In fact, tens of thousands of employees each year go so far as to take their concerns to the Department of Labor -- more grievances than the agency can handle.
Now there's backup help. The Labor Department has established a first-of-its-kind program with the American Bar Association in which it refers complaints it won't take up to employment lawyers. The Bridge to Justice program focuses on potential violations of overtime, minimum wage and family medical leave laws.
Catherine Ruckelshaus of the National Employment Law Project that advocates for low-wage workers, says her group has long sought such a program, pointing to a "dearth of enforcement" of basic wage and hour laws.
Workers filed more than 40,000 complaints nationally in the last fiscal year with the Labor Department.
The division doesn't act on about many of those complaints and advises those workers that they have a right to sue on their own.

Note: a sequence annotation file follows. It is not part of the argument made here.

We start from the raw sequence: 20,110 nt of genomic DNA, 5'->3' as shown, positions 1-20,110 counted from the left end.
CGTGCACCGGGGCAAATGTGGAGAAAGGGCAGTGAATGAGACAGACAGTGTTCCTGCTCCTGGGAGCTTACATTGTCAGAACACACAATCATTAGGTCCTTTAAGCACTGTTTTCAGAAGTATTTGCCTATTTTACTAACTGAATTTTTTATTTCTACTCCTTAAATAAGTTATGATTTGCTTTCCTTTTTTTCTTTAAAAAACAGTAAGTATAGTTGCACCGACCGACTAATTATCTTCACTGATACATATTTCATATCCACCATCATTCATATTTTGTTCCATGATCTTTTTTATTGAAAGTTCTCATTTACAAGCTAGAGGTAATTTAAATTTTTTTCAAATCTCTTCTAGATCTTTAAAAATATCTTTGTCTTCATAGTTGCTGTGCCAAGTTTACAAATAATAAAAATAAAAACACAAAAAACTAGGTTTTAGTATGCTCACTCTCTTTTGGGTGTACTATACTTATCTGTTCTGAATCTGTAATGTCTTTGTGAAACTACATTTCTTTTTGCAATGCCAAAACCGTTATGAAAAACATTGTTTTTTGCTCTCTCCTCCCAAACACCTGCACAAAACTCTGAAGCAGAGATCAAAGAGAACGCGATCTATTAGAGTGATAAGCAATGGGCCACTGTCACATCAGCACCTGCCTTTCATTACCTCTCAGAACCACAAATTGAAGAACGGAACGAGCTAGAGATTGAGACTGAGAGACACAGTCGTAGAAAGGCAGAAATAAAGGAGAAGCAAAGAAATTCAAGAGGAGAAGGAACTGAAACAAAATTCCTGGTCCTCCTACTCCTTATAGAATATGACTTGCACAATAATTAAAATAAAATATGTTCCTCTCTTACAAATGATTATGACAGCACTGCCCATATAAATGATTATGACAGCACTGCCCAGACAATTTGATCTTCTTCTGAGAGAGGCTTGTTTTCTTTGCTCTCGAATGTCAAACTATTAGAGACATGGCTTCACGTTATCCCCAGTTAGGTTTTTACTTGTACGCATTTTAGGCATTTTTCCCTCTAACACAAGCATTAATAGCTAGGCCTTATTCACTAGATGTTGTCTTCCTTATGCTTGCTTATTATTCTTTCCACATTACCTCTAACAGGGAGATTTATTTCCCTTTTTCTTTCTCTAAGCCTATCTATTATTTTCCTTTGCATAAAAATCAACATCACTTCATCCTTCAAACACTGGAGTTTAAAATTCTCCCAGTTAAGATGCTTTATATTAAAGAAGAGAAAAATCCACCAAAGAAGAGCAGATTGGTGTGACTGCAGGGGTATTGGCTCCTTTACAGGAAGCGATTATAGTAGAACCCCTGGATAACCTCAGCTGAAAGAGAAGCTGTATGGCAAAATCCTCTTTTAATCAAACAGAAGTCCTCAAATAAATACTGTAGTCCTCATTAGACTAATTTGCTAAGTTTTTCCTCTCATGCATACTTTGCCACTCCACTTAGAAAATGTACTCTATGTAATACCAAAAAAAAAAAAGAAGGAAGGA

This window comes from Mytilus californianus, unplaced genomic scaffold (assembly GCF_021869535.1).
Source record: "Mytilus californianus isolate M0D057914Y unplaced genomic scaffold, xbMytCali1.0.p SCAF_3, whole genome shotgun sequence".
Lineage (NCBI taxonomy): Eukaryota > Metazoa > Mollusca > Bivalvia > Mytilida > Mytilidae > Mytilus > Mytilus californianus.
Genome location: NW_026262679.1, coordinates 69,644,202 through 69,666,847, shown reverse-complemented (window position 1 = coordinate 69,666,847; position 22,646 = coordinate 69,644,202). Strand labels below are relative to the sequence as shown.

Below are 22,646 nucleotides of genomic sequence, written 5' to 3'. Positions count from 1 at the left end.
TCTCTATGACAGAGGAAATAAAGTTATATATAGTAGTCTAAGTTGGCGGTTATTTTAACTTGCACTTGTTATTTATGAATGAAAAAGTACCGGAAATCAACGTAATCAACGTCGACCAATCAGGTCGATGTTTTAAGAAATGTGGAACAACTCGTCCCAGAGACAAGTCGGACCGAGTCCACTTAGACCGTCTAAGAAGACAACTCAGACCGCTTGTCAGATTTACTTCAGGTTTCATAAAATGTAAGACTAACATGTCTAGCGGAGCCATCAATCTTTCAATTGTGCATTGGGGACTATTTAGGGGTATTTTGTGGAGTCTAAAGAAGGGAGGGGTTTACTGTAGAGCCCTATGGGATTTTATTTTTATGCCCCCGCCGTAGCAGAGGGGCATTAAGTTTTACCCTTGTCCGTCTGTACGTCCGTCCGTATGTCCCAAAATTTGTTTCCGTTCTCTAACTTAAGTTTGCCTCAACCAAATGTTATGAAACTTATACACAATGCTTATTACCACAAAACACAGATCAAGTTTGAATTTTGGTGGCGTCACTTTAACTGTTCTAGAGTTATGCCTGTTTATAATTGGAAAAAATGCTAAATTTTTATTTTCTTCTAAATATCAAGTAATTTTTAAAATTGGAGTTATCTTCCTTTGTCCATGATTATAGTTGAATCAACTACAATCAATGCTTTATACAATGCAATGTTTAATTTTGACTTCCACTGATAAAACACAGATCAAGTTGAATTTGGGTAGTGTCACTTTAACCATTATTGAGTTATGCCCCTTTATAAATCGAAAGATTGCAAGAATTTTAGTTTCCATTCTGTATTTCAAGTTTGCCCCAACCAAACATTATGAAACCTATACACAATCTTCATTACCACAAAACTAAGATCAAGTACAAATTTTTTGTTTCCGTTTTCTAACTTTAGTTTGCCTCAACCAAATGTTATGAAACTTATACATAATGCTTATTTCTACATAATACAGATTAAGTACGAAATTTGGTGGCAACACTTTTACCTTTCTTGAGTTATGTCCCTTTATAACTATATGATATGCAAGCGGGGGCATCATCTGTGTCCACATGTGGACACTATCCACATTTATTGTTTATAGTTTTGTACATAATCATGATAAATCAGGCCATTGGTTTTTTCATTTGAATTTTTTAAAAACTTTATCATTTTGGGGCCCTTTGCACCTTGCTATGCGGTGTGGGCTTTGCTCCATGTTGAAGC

But exercising that right or finding an experienced employment lawyer to help is often a significant hurdle, federal officials acknowledge.
That's where the Bridge to Justice program comes in.
Workers can get a toll-free number that directs them to an ABA-approved lawyer referral service in their area.
Some readers -- and corporate lawyers -- at this point might be thinking that the government is helping the plaintiffs' bar beat up on businesses.
Ruckelshaus says she's heard Bridge to Justice criticized as "a jobs program for trial lawyers."
But, she adds: "The law is the law." Employers who skirt it and exploit workers have an unfair advantage over employers who play by the rules, she says.
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